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    ABSTRACT: In this retrospective study, the utility of preimplantation genetic screening (PGS) in patients with advanced maternal age is evaluated. The patient population consisted of women aged 38-44years and included in a regular IVF programme with or without PGS analysis. Transfer rate, ongoing implantation rate and ongoing pregnancy rate were the main outcome parameters measured. A trend of better ongoing pregnancy rate per oocyte retrieval was observed in patients aged 38 and 39years in the non-PGS group when compared with PGS groups, but better ongoing pregnancy rate per oocyte retrieval was observed in patients 41-44years old in the PGS group. When patients with a low ovarian response accumulated oocytes in several stimulation cycles, clinical outcomes were comparable to those of normal-responder patients. These results show that, although PGS does not benefit patients less than 40years of age, reproductive success increases more than two-fold in patients over 40years, especially in patients with more than six metaphase II oocytes, as a result of a good ovarian response or gamete accumulation, suggesting a redefinition of advanced maternal age as indication for PGS. In this retrospective study, the utility of preimplantation genetic screening (PGS) in patients with advanced maternal age is evaluated. Patient population consisted of women aged 38-44 years and included in a regular IVF programme with or without PGS analysis. Transfer rate, ongoing implantation rate and ongoing pregnancy rate were the main outcome parameters measured. A trend of better ongoing pregnancy rate per ovarian stimulation cycle was observed in patients aged 38-39 years in the non-PGS group when compared with PGS groups, but better ongoing implantation rate was observed in patients aged 41-44 years old in the PGS group. When patients with a low ovarian response (low number of oocytes available for the IVF cycle) accumulated oocytes in several stimulation cycles, their reproductive possibilities were comparable to those of normal-responder patients. These results show that, although PGS does not benefit patients less than 40 years of age, reproductive success increases more than 2-fold in patients over 40 years, especially in patients with more than six metaphase II oocytes, as a result of a good ovarian response or gamete accumulation, suggesting a redefinition of advanced maternal age as indication for PGS.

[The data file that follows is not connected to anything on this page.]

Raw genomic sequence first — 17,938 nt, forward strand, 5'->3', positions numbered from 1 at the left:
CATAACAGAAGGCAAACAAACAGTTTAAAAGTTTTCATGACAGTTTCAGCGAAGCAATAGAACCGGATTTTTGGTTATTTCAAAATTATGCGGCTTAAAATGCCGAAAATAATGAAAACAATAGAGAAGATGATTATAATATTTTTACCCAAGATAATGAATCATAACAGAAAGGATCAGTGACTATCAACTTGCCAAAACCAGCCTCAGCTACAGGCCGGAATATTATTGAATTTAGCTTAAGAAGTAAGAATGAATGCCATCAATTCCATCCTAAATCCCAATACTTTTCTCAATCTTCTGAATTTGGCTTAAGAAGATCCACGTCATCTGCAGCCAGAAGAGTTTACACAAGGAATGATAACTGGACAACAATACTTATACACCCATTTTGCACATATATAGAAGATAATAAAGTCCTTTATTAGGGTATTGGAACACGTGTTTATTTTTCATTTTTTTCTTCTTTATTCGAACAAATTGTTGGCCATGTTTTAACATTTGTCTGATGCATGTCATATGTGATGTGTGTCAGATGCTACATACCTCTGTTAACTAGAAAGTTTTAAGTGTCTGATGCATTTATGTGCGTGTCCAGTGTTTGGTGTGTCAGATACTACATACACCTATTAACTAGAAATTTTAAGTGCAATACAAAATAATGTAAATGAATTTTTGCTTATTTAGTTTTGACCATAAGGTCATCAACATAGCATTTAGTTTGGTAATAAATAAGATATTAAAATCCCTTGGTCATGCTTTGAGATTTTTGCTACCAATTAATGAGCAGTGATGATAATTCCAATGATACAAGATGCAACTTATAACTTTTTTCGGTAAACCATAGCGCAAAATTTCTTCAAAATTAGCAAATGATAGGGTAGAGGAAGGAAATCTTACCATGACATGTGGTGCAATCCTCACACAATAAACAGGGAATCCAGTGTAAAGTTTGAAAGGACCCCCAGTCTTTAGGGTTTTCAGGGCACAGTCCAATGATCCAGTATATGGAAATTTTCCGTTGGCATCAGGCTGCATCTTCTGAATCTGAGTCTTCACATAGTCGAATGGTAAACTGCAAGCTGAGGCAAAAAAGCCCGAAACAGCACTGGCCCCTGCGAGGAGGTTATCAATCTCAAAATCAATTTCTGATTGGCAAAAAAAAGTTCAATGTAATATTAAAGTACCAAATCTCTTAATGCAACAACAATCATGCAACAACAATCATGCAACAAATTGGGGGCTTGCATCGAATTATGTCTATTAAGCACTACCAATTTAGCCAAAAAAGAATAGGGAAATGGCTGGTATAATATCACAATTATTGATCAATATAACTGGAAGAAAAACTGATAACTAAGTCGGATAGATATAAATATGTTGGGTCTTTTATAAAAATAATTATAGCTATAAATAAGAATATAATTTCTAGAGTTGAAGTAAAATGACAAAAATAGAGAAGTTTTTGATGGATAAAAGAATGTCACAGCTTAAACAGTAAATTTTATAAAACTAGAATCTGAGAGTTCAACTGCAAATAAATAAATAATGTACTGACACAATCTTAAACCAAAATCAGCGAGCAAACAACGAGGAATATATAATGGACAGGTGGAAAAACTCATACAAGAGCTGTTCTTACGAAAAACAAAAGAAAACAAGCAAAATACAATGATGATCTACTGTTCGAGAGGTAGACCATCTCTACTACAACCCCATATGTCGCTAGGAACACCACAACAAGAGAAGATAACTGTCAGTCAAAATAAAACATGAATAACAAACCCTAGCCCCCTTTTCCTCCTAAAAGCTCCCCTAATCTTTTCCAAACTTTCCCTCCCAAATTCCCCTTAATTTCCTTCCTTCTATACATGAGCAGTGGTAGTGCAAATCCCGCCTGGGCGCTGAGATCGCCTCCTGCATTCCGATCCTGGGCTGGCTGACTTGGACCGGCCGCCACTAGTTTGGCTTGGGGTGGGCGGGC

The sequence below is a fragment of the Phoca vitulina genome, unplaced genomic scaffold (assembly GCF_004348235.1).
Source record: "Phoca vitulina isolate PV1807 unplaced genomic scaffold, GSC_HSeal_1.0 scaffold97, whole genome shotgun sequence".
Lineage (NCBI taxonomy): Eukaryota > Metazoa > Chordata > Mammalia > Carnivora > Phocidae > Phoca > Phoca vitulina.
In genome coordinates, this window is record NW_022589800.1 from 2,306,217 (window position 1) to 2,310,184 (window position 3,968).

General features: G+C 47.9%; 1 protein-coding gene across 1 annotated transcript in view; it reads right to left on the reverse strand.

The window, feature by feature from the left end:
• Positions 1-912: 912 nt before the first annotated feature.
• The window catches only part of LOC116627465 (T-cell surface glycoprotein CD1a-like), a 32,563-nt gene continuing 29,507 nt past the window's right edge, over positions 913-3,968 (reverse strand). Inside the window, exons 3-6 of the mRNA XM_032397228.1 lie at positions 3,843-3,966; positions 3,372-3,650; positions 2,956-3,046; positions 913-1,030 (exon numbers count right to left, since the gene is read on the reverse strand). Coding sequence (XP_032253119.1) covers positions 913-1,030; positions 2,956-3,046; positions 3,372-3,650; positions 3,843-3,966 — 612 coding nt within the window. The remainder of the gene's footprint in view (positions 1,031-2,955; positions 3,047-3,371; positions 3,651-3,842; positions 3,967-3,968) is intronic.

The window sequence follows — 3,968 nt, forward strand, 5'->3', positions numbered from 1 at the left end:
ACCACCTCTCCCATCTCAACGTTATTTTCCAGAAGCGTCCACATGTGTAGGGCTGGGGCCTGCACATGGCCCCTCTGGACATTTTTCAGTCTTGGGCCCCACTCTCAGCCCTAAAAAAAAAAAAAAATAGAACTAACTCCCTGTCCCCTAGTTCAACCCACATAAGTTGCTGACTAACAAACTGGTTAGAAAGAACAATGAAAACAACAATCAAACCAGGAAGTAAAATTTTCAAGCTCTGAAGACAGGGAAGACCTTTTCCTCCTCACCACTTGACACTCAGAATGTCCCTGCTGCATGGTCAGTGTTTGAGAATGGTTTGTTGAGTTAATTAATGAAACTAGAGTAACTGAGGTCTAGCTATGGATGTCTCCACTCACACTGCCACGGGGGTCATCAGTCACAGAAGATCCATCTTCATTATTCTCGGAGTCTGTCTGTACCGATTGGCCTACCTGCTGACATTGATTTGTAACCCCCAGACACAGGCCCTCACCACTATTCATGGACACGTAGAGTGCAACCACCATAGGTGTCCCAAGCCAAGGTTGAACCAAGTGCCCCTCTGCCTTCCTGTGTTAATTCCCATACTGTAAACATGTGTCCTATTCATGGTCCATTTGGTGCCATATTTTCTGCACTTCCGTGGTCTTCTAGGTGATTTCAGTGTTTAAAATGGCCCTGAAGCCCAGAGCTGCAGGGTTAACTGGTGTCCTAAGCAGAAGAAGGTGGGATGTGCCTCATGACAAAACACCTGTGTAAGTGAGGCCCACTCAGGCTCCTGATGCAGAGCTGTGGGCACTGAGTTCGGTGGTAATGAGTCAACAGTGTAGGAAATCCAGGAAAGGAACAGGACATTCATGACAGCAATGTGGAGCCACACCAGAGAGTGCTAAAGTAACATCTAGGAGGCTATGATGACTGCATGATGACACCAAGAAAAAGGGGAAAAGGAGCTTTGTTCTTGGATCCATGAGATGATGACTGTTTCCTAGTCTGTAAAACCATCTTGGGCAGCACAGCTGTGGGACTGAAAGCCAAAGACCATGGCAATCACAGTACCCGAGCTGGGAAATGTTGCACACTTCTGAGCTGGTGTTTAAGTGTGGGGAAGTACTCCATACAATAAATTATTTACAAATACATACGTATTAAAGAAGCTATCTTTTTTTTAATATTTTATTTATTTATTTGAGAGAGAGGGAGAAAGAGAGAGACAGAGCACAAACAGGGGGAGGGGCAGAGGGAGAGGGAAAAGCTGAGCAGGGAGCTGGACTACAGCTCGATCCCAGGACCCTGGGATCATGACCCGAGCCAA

Reproductive biomedicine online 11/2010; 21(5):649-57. · 2.68 Impact Factor